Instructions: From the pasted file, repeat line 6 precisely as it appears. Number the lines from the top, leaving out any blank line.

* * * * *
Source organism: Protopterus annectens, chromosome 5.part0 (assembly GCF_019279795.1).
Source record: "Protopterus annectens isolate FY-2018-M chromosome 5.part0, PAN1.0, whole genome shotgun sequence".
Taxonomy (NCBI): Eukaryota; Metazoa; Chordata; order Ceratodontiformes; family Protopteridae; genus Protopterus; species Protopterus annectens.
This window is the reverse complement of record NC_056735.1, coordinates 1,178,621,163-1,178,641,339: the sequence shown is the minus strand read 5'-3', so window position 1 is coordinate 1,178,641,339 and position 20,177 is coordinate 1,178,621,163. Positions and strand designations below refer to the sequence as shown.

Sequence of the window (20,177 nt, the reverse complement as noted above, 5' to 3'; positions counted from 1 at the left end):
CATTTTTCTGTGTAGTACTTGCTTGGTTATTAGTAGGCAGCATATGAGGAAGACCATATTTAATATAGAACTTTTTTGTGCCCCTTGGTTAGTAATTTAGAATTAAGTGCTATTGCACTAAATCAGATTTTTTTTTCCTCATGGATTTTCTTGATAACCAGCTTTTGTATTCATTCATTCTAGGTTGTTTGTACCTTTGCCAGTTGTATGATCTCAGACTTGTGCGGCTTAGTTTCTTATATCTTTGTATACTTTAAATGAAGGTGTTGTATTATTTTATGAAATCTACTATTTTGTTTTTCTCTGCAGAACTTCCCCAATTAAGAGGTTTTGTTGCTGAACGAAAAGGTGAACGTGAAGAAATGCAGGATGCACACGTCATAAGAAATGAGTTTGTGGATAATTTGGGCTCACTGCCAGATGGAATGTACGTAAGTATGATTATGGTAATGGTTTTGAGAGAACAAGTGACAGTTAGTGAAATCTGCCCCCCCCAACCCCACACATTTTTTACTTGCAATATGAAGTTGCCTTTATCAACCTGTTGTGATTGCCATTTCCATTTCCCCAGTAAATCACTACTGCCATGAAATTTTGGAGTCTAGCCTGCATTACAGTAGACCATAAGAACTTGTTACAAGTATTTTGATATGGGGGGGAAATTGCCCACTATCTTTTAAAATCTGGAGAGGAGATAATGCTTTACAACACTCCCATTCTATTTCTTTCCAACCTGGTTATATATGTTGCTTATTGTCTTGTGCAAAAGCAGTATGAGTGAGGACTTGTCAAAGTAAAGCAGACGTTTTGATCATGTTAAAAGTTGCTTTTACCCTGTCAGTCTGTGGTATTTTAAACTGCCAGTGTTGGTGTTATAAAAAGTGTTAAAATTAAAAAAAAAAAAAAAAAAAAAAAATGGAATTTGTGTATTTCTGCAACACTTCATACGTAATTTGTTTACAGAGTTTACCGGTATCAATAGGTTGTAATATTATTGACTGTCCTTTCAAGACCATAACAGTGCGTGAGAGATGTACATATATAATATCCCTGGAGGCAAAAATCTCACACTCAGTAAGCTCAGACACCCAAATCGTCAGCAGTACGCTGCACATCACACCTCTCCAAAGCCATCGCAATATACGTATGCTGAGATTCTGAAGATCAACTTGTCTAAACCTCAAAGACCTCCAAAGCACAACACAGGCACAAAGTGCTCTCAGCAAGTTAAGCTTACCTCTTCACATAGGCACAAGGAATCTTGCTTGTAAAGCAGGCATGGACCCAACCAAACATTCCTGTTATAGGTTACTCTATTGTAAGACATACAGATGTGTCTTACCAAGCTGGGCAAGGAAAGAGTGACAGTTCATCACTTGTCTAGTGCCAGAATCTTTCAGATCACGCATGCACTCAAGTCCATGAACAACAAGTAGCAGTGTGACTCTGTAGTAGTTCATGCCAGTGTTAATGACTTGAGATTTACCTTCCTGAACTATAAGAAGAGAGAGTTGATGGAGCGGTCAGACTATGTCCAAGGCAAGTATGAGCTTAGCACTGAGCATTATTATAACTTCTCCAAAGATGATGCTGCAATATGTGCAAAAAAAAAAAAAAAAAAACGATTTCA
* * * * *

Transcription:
CATTTTTCTGTGTAGTACTTGCTTGGTTATTAGTAGGCAGCATATGAGGAAGACCATATTTAATATAGAACTTTTTTGTGCCCCTTGGTTAGTAATTTAGAATTAAGTGCTATTGCACTAAATCAGATTTTTTTTTCCTCATGGATTTTCTTGATAACCAGCTTTTGTATTCATTCATTCTAGGTTGTTTGTACCTTTGCCAGTTGTATGATCTCAGACTTGTGCGGCTTAGTTTCTTATATCTTTGTATACTTTAAATGAAGGTGTTGTATTATTTTATGAAATCTACTATTTTGTTTTTCTCTGCAGAACTTCCCCAATTAAGAGGTTTTGTTGCTGAACGAAAAGGTGAACGTGAAGAAATGCAGGATGCACACGTCATAAGAAATGAGTTTGTGGATAATTTGGGCTCACTGCCAGATGGAATGTACGTAAGTATGATTATGGTAATGGTTTTGAGAGAACAAGTGACAGTTAGTGAAATCTGCCCCCCCCAACCCCACACATTTTTTACTTGCAATATGAAGTTGCCTTTATCAACCTGTTGTGATTGCCATTTCCATTTCCCCAGTAAATCACTACTGCCATGAAATTTTGGAGTCTAGCCTGCATTACAGTAGACCATAAGAACTTGTTACAAGTATTTTGATATGGGGGGGAAATTGCCCACTATCTTTTAAAATCTGGAGAGGAGATAATGCTTTACAACACTCCCATTCTATTTCTTTCCAACCTGGTTATATATGTTGCTTATTGTCTTGTGCAAAAGCAGTATGAGTGAGGACTTGTCAAAGTAAAGCAGACGTTTTGATCATGTTAAAAGTTGCTTTTACCCTGTCAGTCTGTGGTATTTTAAACTGCCAGTGTTGGTGTTATAAAAAGTGTTAAAATTAAAAAAAAAAAAAAAAAAAAAAAATGGAATTTGTGTATTTCTGCAACACTTCATACGTAATTTGTTTACAGAGTTTACCGGTATCAATAGGTTGTAATATTATTGACTGTCCTTTCAAGACCATAACAGTGCGTGAGAGATGTACATATATAATATCCCTGGAGGCAAAAATCTCACACTCAGTAAGCTCAGACACCCAAATCGTCAGCAGTACGCTGCACATCACACCTCTCCAAAGCCATCGCAATATACGTATGCTGAGATTCTGAAGATCAACTTGTCTAAACCTCAAAGACCTCCAAAGCACAACACAGGCACAAAGTGCTCTCAGCAAGTTAAGCTTACCTCTTCACATAGGCACAAGGAATCTTGCTTGTAAAGCAGGCATGGACCCAACCAAACATTCCTGTTATAGGTTACTCTATTGTAAGACATACAGATGTGTCTTACCAAGCTGGGCAAGGAAAGAGTGACAGTTCATCACTTGTCTAGTGCCAGAATCTTTCAGATCACGCATGCACTCAAGTCCATGAACAACAAGTAGCAGTGTGACTCTGTAGTAGTTCATGCCAGTGTTAATGACTTGAGATTTACCTTCCTGAACTATAAGAAGAGAGAGTTGATGGAGCGGTCAGACTATGTCCAAGGCAAGTATGAGCTTAGCACTGAGCATTATTATAACTTCTCCAAAGATGATGCTGCAATATGTGCAAAAAAAAAAAAAAAAAAACGATTTCA